Queen Elizabeth marked the end of her three-day visit to Northern Ireland with an historic moment on Thursday. For the first time ever the monarch presided over the pre-Easter Maundy money service outside of England or Wales.
The 700-year-old service, in which she traditionally distributes ceremonial purses of money to pensioners who've made a contribution to church or community life, was held at St Patrick's Cathedral in Armagh - much to the delight of the cathedral's Dean.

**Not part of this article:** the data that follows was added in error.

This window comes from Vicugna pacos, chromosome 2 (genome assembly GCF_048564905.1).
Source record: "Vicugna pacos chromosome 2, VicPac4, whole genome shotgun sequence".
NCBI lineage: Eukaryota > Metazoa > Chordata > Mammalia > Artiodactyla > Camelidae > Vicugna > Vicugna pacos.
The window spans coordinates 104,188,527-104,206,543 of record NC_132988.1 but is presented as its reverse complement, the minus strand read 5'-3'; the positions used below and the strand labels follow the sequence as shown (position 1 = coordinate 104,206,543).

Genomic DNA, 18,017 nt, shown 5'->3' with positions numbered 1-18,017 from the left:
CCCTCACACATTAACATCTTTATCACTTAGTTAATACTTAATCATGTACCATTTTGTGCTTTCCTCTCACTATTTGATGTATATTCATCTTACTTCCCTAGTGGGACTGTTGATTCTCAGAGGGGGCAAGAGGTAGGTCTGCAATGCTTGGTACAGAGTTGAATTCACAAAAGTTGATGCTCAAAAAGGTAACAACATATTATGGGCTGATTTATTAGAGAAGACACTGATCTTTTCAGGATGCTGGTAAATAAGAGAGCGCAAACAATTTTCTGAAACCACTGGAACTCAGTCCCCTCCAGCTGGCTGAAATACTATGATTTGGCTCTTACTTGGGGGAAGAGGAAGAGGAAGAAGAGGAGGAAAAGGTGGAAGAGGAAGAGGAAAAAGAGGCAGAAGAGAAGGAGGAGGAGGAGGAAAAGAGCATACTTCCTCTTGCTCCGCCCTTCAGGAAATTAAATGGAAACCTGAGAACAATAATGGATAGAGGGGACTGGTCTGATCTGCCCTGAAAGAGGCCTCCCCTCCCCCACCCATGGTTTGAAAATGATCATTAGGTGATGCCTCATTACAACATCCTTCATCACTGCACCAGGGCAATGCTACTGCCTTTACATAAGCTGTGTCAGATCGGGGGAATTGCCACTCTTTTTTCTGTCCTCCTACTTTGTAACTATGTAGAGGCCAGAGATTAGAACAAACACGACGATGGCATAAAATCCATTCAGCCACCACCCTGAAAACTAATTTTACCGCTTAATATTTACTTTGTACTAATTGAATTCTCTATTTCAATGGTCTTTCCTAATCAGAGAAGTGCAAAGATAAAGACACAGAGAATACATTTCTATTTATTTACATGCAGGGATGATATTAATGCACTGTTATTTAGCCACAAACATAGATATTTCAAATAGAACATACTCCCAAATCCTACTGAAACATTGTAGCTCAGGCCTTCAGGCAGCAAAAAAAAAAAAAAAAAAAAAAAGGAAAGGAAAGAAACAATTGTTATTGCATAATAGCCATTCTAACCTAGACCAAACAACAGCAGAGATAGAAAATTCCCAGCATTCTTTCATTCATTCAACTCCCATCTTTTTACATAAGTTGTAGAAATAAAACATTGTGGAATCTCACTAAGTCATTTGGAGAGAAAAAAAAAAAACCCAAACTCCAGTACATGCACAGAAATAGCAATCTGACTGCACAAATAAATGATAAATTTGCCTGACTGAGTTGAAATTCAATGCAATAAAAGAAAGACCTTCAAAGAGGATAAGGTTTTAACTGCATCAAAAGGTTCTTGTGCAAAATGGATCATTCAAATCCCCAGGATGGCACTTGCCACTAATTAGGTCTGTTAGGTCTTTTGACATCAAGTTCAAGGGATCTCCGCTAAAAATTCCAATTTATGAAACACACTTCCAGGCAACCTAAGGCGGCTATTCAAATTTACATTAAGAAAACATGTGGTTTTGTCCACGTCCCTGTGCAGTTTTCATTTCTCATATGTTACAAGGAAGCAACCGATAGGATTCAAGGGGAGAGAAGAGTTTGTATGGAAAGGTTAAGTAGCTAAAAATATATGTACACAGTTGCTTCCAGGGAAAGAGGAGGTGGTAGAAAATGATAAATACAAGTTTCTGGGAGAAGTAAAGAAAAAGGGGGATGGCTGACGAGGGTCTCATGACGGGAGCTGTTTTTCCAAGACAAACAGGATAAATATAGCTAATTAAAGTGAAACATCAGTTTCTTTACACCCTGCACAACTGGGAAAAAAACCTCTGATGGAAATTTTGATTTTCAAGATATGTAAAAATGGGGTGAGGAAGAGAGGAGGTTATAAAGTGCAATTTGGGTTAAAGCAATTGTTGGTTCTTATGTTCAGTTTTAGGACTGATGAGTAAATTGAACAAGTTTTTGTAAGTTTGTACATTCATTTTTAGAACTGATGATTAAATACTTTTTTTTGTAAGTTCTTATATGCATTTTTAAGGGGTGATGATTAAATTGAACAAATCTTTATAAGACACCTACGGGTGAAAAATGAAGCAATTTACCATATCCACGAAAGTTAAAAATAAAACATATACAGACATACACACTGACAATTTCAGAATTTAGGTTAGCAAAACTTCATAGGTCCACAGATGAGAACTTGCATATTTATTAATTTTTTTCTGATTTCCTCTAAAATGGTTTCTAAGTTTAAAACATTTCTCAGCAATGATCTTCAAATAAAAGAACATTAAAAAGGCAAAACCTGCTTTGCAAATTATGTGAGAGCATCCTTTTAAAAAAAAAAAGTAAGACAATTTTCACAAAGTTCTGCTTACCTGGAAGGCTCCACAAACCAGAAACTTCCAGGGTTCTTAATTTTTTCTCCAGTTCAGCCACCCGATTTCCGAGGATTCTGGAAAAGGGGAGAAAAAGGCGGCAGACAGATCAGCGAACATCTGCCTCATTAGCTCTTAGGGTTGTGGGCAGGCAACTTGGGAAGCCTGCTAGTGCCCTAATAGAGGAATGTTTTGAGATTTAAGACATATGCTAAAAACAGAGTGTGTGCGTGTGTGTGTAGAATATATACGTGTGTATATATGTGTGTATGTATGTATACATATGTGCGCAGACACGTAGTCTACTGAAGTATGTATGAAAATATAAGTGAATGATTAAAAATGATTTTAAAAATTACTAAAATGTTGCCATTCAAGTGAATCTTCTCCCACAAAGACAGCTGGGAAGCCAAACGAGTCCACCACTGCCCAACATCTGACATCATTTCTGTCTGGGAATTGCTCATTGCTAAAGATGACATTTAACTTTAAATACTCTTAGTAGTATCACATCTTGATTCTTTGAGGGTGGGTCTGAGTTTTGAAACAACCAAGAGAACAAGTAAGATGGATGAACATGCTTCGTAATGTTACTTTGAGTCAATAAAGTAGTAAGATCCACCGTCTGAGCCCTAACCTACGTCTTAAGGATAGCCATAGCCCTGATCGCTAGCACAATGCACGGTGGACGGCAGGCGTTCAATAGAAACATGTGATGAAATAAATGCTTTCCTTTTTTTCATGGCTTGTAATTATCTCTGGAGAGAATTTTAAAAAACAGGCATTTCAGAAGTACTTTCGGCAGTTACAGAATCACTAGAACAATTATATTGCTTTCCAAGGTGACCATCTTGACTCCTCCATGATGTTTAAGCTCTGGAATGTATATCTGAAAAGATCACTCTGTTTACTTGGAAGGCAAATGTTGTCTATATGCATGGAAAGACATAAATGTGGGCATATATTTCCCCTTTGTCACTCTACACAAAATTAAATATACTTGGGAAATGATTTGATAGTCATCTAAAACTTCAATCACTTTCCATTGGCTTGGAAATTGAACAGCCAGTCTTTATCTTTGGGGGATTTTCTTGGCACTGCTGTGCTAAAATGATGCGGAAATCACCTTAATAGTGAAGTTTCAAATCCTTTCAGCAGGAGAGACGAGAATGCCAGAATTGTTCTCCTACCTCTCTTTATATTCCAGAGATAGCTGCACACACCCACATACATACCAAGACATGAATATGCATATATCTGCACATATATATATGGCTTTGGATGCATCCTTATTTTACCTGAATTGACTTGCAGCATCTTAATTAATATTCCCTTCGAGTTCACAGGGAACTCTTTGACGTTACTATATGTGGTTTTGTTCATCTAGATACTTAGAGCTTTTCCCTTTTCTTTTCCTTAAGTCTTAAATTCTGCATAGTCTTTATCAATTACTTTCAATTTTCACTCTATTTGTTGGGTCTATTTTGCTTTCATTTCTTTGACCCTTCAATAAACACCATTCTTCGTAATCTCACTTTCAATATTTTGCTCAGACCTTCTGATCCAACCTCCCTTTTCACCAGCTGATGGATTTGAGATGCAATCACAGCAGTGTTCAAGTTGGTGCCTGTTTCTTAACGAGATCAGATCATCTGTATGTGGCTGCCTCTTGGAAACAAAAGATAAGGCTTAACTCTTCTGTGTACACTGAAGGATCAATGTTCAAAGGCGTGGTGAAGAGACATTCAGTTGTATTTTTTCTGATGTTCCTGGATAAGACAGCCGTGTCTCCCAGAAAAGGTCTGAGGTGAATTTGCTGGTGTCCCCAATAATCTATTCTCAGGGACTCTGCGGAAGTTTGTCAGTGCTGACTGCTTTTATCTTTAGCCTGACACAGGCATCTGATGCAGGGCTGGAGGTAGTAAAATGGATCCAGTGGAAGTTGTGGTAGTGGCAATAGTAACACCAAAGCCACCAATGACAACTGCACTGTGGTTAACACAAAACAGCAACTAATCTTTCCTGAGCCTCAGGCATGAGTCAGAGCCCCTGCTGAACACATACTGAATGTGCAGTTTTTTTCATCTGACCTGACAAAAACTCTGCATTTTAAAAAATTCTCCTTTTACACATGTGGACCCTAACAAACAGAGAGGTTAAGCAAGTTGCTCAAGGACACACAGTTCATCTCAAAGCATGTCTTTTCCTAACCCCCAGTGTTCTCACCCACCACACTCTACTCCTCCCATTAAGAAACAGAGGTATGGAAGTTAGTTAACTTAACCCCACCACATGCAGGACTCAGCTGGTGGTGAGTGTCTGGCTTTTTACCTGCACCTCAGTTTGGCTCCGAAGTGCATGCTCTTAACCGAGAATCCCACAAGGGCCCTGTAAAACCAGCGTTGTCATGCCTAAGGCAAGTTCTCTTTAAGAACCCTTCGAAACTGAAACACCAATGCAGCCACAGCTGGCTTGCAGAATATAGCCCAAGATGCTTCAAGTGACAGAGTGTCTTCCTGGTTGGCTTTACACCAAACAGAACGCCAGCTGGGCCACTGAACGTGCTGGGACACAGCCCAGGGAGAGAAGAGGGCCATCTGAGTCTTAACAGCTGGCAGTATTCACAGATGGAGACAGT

"It is a great honour that the Queen has chosen to come to Armagh for this service," he said. "It is a wonderful day, not only for those involved but for the city as a whole. The pensioners who received the coins have contributed significantly to society, and this is a wonderful way for that to be recognised."
"It will be a day that will be etched in their memory forever," he added.
The Queen, elegant as ever in a scarlet ensemble, was accompanied by Prince Philip - who gave a reading at the ceremony.